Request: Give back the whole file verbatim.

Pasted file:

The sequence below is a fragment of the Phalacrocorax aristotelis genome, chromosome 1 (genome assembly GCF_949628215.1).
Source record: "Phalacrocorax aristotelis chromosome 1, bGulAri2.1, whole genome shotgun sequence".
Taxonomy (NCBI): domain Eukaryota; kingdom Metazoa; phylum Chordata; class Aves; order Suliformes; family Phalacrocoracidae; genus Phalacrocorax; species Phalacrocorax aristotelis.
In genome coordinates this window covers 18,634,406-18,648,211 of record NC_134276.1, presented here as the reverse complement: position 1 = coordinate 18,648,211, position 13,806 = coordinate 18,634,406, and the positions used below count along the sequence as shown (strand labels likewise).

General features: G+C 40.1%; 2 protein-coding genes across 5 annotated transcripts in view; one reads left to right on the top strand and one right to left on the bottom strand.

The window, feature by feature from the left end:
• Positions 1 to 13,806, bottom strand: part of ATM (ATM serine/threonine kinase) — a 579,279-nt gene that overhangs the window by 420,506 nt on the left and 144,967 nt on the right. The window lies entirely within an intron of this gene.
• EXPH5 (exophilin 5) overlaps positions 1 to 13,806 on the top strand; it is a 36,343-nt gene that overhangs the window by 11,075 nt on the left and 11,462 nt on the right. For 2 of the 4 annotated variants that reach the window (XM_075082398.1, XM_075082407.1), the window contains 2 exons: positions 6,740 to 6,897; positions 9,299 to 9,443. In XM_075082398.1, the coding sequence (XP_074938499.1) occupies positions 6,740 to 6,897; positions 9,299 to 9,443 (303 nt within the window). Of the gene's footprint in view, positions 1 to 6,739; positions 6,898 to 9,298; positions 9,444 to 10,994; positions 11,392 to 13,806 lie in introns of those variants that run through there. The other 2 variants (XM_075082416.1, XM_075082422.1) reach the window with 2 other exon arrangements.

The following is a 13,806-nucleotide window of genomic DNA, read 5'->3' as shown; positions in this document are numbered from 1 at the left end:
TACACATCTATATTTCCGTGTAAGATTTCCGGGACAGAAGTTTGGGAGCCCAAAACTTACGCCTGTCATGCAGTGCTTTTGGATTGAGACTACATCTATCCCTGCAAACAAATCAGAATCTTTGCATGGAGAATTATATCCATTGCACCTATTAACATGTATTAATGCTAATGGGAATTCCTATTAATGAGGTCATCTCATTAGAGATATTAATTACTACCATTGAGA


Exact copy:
The sequence below is a fragment of the Phalacrocorax aristotelis genome, chromosome 1 (genome assembly GCF_949628215.1).
Source record: "Phalacrocorax aristotelis chromosome 1, bGulAri2.1, whole genome shotgun sequence".
Taxonomy (NCBI): domain Eukaryota; kingdom Metazoa; phylum Chordata; class Aves; order Suliformes; family Phalacrocoracidae; genus Phalacrocorax; species Phalacrocorax aristotelis.
In genome coordinates this window covers 18,634,406-18,648,211 of record NC_134276.1, presented here as the reverse complement: position 1 = coordinate 18,648,211, position 13,806 = coordinate 18,634,406, and the positions used below count along the sequence as shown (strand labels likewise).

General features: G+C 40.1%; 2 protein-coding genes across 5 annotated transcripts in view; one reads left to right on the top strand and one right to left on the bottom strand.

The window, feature by feature from the left end:
• Positions 1 to 13,806, bottom strand: part of ATM (ATM serine/threonine kinase) — a 579,279-nt gene that overhangs the window by 420,506 nt on the left and 144,967 nt on the right. The window lies entirely within an intron of this gene.
• EXPH5 (exophilin 5) overlaps positions 1 to 13,806 on the top strand; it is a 36,343-nt gene that overhangs the window by 11,075 nt on the left and 11,462 nt on the right. For 2 of the 4 annotated variants that reach the window (XM_075082398.1, XM_075082407.1), the window contains 2 exons: positions 6,740 to 6,897; positions 9,299 to 9,443. In XM_075082398.1, the coding sequence (XP_074938499.1) occupies positions 6,740 to 6,897; positions 9,299 to 9,443 (303 nt within the window). Of the gene's footprint in view, positions 1 to 6,739; positions 6,898 to 9,298; positions 9,444 to 10,994; positions 11,392 to 13,806 lie in introns of those variants that run through there. The other 2 variants (XM_075082416.1, XM_075082422.1) reach the window with 2 other exon arrangements.

The following is a 13,806-nucleotide window of genomic DNA, read 5'->3' as shown; positions in this document are numbered from 1 at the left end:
TACACATCTATATTTCCGTGTAAGATTTCCGGGACAGAAGTTTGGGAGCCCAAAACTTACGCCTGTCATGCAGTGCTTTTGGATTGAGACTACATCTATCCCTGCAAACAAATCAGAATCTTTGCATGGAGAATTATATCCATTGCACCTATTAACATGTATTAATGCTAATGGGAATTCCTATTAATGAGGTCATCTCATTAGAGATATTAATTACTACCATTGAGA